rating: 0+x

Basic Information

A Topopolis is a hypothetical megastructure that could orbit a star. From the inside, it would look like a tube, and it's rotation would create gravity on the walls of the tube, so you could look "up" and see "across the world". The tube would extend into a large torus or doughnut shape, and when seen from outside, it would wrap around the local sun. It may not be as simple as a mere Torus however, as you'd be able to created more surface area for habitation by making it a complicated Torus Knot, like a 3D representation of celtic knotwork on an extremely large scale. The whole knot would be hundreds of millions of kilometers long, and each strand or tube would be at least several kilometers (a few miles) in diameter. A Topopolis with this knotted shape is sometimes called Cosmic Spaghetti.

As with most stellar-scale megastructures, a Topopolis would require a very high degree of technology and engineering, plus incredible resources to build and maintain. It provides a huge amount of dwelling and surface space, and could house trillions of beings.

A Topopolis is similar in construction to an O'Neill Cylinder space station, though much larger and wound around a star.



Wikipedia mentions that Topopoli appear in the novel Matter by Iain Banks and the article Bigger Than Worlds by Larry Niven. I haven't read either, but I imagine they could fill in the details this page is lacking. For example, I'm not really sure how day and night works in a Topopolis. They may have big transparent sections to let the light in, like the O'Neill Cylinder illustration on the Wikipedia page. Or, they may have an opaque surface with solar collectors, and then rely on artificial lighting within. You may want to do more research (or just make a decision) before using one in your game or story.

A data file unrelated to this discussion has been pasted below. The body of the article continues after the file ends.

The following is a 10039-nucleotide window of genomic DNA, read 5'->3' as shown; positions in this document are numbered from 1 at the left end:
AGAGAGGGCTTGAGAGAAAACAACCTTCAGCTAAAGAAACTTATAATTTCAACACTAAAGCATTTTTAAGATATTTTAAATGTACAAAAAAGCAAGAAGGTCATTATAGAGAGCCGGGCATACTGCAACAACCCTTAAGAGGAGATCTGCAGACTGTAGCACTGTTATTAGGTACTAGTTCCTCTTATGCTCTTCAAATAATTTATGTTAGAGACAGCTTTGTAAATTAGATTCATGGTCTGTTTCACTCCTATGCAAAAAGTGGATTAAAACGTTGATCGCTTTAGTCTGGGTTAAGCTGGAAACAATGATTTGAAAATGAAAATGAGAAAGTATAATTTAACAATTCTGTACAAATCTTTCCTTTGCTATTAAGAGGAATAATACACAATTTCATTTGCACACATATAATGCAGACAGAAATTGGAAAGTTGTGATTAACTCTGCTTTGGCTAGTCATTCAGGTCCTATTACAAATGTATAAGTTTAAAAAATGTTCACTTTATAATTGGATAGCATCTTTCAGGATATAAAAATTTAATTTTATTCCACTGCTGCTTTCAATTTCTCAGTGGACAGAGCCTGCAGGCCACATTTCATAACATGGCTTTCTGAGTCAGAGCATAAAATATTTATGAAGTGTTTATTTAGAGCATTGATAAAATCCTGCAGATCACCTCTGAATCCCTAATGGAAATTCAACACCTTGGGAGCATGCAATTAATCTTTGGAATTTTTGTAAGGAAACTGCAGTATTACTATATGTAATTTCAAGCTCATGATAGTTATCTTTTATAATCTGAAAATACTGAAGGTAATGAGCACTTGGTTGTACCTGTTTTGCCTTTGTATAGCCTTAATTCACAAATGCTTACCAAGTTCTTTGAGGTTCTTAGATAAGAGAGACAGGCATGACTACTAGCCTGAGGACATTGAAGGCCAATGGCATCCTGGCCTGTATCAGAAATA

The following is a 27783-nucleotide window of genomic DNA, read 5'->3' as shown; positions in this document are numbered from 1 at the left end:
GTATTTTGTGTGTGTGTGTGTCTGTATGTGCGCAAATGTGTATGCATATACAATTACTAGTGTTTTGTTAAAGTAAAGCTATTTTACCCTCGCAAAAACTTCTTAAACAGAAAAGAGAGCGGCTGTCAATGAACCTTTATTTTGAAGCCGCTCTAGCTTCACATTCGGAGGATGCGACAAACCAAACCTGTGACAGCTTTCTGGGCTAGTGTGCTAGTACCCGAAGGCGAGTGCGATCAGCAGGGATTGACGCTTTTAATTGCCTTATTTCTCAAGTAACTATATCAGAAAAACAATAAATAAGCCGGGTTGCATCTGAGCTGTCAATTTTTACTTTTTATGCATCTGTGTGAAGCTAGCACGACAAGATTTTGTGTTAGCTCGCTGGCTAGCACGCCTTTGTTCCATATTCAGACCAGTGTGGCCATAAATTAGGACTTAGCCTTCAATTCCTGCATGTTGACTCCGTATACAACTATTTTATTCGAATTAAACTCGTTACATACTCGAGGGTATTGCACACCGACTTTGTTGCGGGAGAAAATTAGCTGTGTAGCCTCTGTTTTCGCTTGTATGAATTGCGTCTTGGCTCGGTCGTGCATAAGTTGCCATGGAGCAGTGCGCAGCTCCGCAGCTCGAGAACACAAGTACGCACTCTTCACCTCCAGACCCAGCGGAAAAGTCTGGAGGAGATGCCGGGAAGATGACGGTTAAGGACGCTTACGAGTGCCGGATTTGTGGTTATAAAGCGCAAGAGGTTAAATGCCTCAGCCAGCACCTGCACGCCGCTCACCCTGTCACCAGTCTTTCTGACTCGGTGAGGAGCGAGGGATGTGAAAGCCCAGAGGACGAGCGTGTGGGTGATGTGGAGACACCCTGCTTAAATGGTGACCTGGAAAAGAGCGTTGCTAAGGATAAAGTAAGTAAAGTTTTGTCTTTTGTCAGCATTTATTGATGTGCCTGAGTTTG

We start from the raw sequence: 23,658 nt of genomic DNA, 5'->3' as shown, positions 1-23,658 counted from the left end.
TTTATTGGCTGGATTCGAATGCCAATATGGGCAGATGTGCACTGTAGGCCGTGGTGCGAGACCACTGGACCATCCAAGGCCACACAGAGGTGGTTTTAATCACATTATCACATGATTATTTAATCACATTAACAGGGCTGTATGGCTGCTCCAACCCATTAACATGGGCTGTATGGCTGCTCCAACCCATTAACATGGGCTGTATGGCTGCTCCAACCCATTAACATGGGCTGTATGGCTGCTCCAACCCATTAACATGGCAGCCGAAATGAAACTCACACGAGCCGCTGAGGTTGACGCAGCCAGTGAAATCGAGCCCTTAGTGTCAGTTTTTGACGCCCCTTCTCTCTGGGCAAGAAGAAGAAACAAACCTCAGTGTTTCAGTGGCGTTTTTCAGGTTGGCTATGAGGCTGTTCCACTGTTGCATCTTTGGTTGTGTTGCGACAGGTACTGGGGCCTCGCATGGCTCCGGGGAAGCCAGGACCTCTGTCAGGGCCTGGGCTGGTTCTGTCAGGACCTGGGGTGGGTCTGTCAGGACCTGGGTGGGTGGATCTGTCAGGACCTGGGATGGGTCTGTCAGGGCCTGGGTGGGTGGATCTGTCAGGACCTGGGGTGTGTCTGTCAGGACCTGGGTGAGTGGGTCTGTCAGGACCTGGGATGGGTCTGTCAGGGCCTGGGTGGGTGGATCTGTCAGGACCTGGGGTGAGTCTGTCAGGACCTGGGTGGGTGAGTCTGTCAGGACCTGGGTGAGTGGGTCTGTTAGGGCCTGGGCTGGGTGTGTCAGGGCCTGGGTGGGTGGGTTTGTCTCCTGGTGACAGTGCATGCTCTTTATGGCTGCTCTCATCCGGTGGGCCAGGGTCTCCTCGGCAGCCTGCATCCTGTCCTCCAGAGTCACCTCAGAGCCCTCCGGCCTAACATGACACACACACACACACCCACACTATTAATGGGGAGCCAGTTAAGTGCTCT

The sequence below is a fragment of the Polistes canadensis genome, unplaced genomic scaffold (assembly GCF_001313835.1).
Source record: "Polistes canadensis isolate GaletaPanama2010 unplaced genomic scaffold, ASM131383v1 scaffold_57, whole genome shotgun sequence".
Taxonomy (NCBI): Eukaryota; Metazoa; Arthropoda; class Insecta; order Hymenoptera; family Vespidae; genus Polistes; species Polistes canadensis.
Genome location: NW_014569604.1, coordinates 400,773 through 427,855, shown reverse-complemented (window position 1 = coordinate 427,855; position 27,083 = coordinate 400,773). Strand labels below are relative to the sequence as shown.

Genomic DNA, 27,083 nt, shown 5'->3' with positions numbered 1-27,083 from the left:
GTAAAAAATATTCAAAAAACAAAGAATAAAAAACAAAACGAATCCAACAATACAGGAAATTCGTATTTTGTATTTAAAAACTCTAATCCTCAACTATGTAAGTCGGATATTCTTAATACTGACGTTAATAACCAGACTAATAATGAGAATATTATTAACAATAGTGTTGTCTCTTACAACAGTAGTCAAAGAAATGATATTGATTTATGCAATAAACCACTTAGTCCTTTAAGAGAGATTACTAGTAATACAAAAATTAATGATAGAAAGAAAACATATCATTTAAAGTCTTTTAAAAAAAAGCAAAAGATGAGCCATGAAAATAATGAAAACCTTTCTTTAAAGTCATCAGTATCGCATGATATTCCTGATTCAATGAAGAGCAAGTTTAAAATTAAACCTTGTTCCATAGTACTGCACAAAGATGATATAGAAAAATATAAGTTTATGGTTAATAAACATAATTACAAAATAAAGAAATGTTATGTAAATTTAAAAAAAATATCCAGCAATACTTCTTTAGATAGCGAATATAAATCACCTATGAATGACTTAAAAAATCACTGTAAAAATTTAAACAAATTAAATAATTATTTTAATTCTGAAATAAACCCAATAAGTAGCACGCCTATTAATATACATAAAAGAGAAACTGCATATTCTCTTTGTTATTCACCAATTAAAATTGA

Game and Story Use

  • If the Topopolis is knotted to the point of Cosmic Spaghetti, traveling the length of it could take centuries. If you really need to get to some other part in a hurry, it may be easier to leave the structure in a shuttle, and fly outside the spaghetti to a different part of it then re-enter. Two sections might be only a few score miles apart from each other in a straight line, but hundreds of millions of miles apart if you're limited to traveling only by routes inside the torus.
  • The existence of a Topopolis suggests an extremely advanced and prosperous society. Let's say you find one that's empty (or has "gone wild" and is experiencing Post Apocalyptic Decay) - just exploring its inner curves, trying to find clues to the fate of its makers, could occupy an entire campaign (or several life-times in-character).
    • Pockets of survivors may be separated from each other by millions of miles, and have developed divergent cultures in the absence of interaction. This sort of segregation could be caused by loss of life-support in some portions of the structure.
      • Perhaps spikes in cosmic rays made three quarters of the structure unlivable for a time. They can now be re-inhabited, but everyone in the heavily-dosed sections died. Population density is then very thin, and people live in fear of a recurrence of the stellar phenomena that nearly wiped them all out.
      • An aging Topopolis has sprung a leak - and pressure differences are draining it to the vacuum of space. However, it's so massive, the Topopolis has it's own gravity, and the venting gases aren't going very far. There's one region of it where the atmosphere is now to thin to support life, and the regions bordering it experience a multi-year hurricane as their atmosphere is ripped away. Over the next few centuries this may even out and kill everyone unless it's fixed. In the meantime, it effectively breaks circular travel throughout the structure. If some sort of decadent societal collapse has resulted in lost technology, there may be little hope for those who've inherited this place.
Unless otherwise stated, the content of this page is licensed under Creative Commons Attribution-ShareAlike 3.0 License